Judy Chicago's Pussies
Jessica Silverman Gallery, San Francisco, CA
September 8 - October 29, 2017

This solo exhibition features work by
Judy Chicago ranging from 1964 to 2004. Chicago's work has long been associated with images of pussy power as a visual metaphor for female agency, even before the term was widely accep t ed. What is less well known are her images of cats. The exhibition is the first to trace the long and
fascinating overlap between her broad-ranging, beautiful "central core" imagery and her eccentric feline iconography.
In conjunction with the exhibition, on September 10, 2017 Judy Chicago will participate in a public talk at JCC San Francisco with the writer Sarah Thornton. The speaking
event, titled Pussy Power, will focus on
the themes of the exhibition.

Inside The Dinner Party Studio
Curated by Sarah Osborne Bender
National Museum of Women in the Arts, Washington, DC
September 17, 2017 - January 5, 2018

The National Museum of Women in the Arts will host an exhibition that explores the inner-workings of The Dinner Party studio. Over the course of nearly five years and with the help of hundreds of volunteers, Judy Chicago executed one of the most important artworks of the 20th century, confronting the erasure of women from history using elaborate research, craft, and presentation. For the exhibition, titled Inside The Dinner Party Studio, NMWA has collected archival materials, including test objects, designs, documentation, and revealing behind-the-scenes footage shot by filmmaker Johanna Demetrakas, to illustrate the complexity of this monumental artwork. In conjunction with the exhibition's opening, the museum will present a Fresh Talk program at 4:30 pm on September 17, 2017, which will feature Judy Chicago in conversation with Alison Gass, Director of the Smart Museum of Art in Chicago. Reservations are required to attend.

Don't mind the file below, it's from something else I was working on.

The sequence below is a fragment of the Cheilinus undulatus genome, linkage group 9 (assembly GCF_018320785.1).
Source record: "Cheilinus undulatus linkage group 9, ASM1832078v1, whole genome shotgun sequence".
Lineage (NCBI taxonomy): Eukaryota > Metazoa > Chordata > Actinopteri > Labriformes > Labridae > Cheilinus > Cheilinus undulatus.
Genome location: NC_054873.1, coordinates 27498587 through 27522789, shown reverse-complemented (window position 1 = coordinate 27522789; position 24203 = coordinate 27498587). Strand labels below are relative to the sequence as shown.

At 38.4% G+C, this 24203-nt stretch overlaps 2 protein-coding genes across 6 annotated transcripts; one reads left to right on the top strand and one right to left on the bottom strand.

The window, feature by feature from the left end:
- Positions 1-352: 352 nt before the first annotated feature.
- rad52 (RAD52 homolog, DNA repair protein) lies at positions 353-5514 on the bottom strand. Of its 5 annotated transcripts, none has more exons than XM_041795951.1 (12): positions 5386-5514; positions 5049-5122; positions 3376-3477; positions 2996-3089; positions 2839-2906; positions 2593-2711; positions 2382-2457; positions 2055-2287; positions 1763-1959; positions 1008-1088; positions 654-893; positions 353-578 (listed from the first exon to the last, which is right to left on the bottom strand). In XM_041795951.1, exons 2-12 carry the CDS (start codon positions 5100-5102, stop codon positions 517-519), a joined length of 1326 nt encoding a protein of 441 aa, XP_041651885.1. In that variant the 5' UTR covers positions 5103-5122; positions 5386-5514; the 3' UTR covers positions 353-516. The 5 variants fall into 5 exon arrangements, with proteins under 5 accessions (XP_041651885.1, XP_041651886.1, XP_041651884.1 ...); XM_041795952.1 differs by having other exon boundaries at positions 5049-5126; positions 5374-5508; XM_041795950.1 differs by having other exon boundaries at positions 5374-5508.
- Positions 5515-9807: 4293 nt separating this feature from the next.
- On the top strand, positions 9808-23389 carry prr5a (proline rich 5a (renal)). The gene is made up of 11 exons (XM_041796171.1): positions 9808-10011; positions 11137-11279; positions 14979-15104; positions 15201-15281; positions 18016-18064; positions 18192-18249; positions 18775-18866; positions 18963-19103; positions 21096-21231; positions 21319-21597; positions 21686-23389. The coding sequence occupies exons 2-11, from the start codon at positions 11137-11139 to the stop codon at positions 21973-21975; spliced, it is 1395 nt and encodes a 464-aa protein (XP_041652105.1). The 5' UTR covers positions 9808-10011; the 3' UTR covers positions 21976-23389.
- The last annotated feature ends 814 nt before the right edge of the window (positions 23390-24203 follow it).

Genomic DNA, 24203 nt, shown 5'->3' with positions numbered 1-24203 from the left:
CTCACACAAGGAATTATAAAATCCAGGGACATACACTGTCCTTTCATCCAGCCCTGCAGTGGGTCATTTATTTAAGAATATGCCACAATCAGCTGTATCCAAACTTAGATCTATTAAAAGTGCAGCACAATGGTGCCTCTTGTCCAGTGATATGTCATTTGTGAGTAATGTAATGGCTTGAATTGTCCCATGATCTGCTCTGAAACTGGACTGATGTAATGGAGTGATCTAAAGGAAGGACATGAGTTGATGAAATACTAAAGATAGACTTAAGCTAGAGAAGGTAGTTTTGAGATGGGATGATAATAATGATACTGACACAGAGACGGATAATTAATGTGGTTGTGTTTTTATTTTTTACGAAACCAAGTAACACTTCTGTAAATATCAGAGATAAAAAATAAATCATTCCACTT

Roots of "The Dinner Party": History in the Making
Curated by Carmen Hermo
Brooklyn Museum, Brooklyn, NY
October 20, 2017 - March 4, 2018